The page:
adeelarshad82 writes "Since the iPad's initial introduction back in January, many of us still wonder why we should drop hundreds of dollars for what is termed as a large iPod. Missing features like support for multitasking, a built-in camera for video chats, and Flash support in Safari only add to the dilemma. However, a recently published review of the iPad starts to clear up these doubts. To begin with, the iPad is packing some real quality gear under the hood. Even though the in-house-designed 1GHz A4 chip got little official comment from Apple, the touch screen's instantaneous responses prove that it is outstandingly fast. Furthermore, the iPad runs iPhone OS 3.2, and is currently the only device that runs this version of the operating system. iPad's graphics capabilities come from a PowerVR SGX GPU, similar to the one found in the iPhone 3GS and iPod Touch. It can render about 28 million polygons/second, which is more powerful than the Qualcomm Snapdragon found in devices like the HTC HD2. Also, iPad's extraordinary battery life is not just a myth. According to the lab tests, the battery netted a respectable 9 hours and 25 minutes, very close to Apple's claims of 10 hours."
Hypoon writes "The GNOME project is proud to release this new version of the GNOME desktop environment and developer platform. Among the hundreds of bug fixes and user-requested improvements, GNOME 2.30 has several highly visible changes: new features for advanced file management, better remote desktop experience, easier notes synchronization and a generally smoother user experience. Learn more about GNOME 2.30 through the detailed release notes and the press release."
DCFC writes "News International, owners of The Times and The Sunday Times announced today that from June readers will be required to pay £1 per day or £2 per week to access content. Rupert Murdoch is delivering on his threat to make readers pay, and is trying out this experiment with the most important titles in his portfolio. No one knows if this will work — there is no consensus on whether it is a good or bad thing for the industry, but be very clear that if it succeeds every one of his competitors will follow. Murdoch has the luxury of a deep and wide business, so he can push this harder than any company that has to rely upon one or two titles for revenue."
v1x writes "I have had an account with my current web hosting company for a few years, with 3 domains being hosted there (using Linux/PHP/MySQL). Recently, all three of these websites stopped functioning, and upon checking the site, all my directory structures were intact, whereas all of the files were gone. Upon contacting their technical support, I was given the run-around, and later informed by one of their administrators that none of the files could be restored. Needless to say that I am looking for a different web hosting company at this point, but I would like to make a more informed choice than I did with the current company. I have read a similar Slashdot article (from 2005) on the topic, but the questions posed there were slightly different." Reader mrstrano has a similar question: "I am developing a web application and, after registering the domain, I am now looking for a suitable web hosting provider. It should be cheap enough so I can start small, but should allow me to scale up if the web site is successful (as I hope). The idea is simple enough so I do not need other investors to implement it. This also means that I don't have a lot of money to put on it at the moment. Users of the website will post their pictures (no, it's not going to be a porn website), so scalability might be an issue even with a moderately high number of users. I would like to find a good web hosting provider from day one, so I don't have to go through the pain of a data migration. Which web host would you choose?"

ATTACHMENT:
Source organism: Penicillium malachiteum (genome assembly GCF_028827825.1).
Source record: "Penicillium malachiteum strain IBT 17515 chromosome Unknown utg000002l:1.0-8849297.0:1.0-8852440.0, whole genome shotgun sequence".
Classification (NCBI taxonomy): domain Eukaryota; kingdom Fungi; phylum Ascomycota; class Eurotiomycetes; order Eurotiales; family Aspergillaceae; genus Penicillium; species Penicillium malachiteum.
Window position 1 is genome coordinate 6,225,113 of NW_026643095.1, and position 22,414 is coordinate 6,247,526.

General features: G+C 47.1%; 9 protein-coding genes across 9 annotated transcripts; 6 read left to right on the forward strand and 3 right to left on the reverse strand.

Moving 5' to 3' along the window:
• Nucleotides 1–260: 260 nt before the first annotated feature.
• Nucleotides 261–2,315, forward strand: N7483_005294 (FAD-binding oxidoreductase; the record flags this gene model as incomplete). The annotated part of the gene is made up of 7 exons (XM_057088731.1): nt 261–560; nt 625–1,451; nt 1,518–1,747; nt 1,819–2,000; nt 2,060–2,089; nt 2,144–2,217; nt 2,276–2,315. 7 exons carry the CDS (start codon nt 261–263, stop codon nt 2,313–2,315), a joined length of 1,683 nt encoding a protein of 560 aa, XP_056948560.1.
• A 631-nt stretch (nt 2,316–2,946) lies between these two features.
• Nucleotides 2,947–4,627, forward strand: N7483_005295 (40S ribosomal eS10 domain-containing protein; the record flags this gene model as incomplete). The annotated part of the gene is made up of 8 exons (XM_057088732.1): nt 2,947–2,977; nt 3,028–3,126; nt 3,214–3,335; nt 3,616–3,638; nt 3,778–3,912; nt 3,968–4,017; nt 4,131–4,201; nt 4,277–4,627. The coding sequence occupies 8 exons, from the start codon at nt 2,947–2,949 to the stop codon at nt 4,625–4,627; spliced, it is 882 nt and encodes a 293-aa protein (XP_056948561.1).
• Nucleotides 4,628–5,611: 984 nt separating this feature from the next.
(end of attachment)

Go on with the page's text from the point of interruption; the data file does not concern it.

An anonymous reader writes "The US Federal Energy Regulatory Commission (FERC) on Thursday granted Google the authority to buy and sell energy on a wholesale basis. Google applied for the authorization last December through a wholly owned subsidiary called Google Energy. 'We made this filing so we can have more flexibility in procuring power for Google's own operations, including our data centers,' Google spokeswoman Niki Fenwick said via e-mail. But the authorization also raises the prospect that Google may start to buy and sell energy as a business." Reader angry_tapir supplies a link to the approval document itself (PDF).
An anonymous reader writes "Microsoft has revealed that it RickRolled users that were killing its TechEd conference Wi-Fi network last year by torrenting large files. Network administrators at the event quickly built a list of all of the top torrent trackers around and got the nod to add them all to the local DNS resolver and point them at a local Web server containing some Rick Roll scripts. According to the admin: 'It killed me that I didn't see anyone getting done by this first hand, but there were hundreds of impressions in the server logs containing the Rick Roll scripts so I did get a fair amount of satisfaction at least. It was the most evil of evil Rick Roll scripts too — worse than any that anyone has used to get me in the past.' Fun and games aside, it looks like the leechers will force quotas and traffic shaping for the first time in the event's history."